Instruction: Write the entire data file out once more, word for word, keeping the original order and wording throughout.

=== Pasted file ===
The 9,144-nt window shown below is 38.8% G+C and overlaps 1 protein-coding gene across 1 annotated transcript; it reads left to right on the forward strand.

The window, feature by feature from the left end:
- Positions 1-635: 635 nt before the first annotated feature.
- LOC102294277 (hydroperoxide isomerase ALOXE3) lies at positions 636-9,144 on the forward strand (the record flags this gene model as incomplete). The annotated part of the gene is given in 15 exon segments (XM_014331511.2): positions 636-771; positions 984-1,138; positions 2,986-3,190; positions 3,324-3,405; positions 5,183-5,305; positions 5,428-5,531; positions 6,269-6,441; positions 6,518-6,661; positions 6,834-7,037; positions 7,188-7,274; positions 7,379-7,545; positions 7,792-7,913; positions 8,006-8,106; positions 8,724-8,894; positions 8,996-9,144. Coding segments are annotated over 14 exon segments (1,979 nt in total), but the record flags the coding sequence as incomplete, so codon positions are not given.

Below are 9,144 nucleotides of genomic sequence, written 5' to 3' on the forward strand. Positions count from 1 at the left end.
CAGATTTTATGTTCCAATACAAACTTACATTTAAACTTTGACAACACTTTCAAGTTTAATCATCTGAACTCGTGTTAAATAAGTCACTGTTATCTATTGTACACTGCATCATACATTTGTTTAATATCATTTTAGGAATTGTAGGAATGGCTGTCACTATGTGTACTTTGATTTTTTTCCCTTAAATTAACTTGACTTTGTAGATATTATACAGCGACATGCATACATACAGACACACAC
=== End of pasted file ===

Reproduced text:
The 9,144-nt window shown below is 38.8% G+C and overlaps 1 protein-coding gene across 1 annotated transcript; it reads left to right on the forward strand.

The window, feature by feature from the left end:
- Positions 1-635: 635 nt before the first annotated feature.
- LOC102294277 (hydroperoxide isomerase ALOXE3) lies at positions 636-9,144 on the forward strand (the record flags this gene model as incomplete). The annotated part of the gene is given in 15 exon segments (XM_014331511.2): positions 636-771; positions 984-1,138; positions 2,986-3,190; positions 3,324-3,405; positions 5,183-5,305; positions 5,428-5,531; positions 6,269-6,441; positions 6,518-6,661; positions 6,834-7,037; positions 7,188-7,274; positions 7,379-7,545; positions 7,792-7,913; positions 8,006-8,106; positions 8,724-8,894; positions 8,996-9,144. Coding segments are annotated over 14 exon segments (1,979 nt in total), but the record flags the coding sequence as incomplete, so codon positions are not given.

Below are 9,144 nucleotides of genomic sequence, written 5' to 3' on the forward strand. Positions count from 1 at the left end.
CAGATTTTATGTTCCAATACAAACTTACATTTAAACTTTGACAACACTTTCAAGTTTAATCATCTGAACTCGTGTTAAATAAGTCACTGTTATCTATTGTACACTGCATCATACATTTGTTTAATATCATTTTAGGAATTGTAGGAATGGCTGTCACTATGTGTACTTTGATTTTTTTCCCTTAAATTAACTTGACTTTGTAGATATTATACAGCGACATGCATACATACAGACACACAC